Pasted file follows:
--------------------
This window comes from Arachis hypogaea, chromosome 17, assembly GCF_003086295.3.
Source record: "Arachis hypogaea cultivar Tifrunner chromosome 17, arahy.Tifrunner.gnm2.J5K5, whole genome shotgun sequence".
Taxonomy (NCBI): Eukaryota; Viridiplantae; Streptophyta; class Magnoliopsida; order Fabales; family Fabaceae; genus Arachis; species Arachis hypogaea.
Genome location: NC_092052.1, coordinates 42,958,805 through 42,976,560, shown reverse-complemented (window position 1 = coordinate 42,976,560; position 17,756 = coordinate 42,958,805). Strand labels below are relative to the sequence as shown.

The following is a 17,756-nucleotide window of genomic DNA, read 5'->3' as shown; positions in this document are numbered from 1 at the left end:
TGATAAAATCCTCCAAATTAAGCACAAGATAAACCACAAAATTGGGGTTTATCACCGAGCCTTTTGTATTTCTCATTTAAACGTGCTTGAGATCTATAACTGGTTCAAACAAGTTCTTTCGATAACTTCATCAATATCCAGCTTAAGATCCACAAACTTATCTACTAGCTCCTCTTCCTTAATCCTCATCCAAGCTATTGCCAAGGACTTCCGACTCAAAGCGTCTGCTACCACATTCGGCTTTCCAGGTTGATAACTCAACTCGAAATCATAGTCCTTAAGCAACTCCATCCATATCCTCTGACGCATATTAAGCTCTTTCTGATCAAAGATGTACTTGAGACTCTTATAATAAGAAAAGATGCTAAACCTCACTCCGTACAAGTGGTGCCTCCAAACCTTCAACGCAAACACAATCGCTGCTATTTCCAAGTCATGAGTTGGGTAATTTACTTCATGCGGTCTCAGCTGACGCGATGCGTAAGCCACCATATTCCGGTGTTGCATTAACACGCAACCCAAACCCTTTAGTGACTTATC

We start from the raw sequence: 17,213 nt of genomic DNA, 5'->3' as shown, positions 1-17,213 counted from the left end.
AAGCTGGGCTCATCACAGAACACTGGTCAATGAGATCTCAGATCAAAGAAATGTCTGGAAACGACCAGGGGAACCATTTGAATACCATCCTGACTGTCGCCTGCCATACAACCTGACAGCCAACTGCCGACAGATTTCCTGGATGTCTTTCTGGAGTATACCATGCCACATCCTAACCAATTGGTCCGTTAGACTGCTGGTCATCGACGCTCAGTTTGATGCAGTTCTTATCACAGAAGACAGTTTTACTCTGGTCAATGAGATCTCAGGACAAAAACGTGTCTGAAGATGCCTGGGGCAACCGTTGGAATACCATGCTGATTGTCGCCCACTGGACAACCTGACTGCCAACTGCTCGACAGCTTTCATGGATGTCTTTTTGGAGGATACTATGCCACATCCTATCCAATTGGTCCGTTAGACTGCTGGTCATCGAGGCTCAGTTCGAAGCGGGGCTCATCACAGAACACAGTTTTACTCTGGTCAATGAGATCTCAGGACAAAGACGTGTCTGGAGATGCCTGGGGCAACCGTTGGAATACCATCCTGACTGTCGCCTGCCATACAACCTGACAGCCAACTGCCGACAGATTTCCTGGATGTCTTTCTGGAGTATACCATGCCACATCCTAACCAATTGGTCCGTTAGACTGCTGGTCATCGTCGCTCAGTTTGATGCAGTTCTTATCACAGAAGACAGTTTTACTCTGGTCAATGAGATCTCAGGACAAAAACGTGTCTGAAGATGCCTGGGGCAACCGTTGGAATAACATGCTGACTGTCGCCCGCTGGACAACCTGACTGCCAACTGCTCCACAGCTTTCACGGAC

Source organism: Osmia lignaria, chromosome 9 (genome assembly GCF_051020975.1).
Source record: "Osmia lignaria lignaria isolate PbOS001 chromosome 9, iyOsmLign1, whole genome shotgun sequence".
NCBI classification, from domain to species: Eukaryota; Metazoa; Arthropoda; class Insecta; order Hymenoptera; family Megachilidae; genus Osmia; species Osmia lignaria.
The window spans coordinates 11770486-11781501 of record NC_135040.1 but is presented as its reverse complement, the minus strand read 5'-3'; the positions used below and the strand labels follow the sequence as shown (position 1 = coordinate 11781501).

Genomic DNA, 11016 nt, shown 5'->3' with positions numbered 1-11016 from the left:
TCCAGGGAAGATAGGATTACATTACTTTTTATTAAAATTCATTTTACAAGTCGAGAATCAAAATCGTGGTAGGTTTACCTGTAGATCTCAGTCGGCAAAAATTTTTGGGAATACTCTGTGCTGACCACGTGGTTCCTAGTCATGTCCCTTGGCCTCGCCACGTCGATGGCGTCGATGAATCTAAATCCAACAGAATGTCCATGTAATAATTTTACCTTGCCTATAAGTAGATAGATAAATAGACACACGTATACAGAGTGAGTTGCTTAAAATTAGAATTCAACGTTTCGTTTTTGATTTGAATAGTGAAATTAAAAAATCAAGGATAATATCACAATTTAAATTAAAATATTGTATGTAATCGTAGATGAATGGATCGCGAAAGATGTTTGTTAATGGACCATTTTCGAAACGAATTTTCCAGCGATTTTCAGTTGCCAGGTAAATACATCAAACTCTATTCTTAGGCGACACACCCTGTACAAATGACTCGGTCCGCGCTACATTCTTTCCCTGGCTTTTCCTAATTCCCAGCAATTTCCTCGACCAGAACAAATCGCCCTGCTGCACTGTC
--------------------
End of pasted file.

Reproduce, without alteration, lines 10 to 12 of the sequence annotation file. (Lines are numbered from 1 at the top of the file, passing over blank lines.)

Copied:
Source record: "Osmia lignaria lignaria isolate PbOS001 chromosome 9, iyOsmLign1, whole genome shotgun sequence".
NCBI classification, from domain to species: Eukaryota; Metazoa; Arthropoda; class Insecta; order Hymenoptera; family Megachilidae; genus Osmia; species Osmia lignaria.
The window spans coordinates 11770486-11781501 of record NC_135040.1 but is presented as its reverse complement, the minus strand read 5'-3'; the positions used below and the strand labels follow the sequence as shown (position 1 = coordinate 11781501).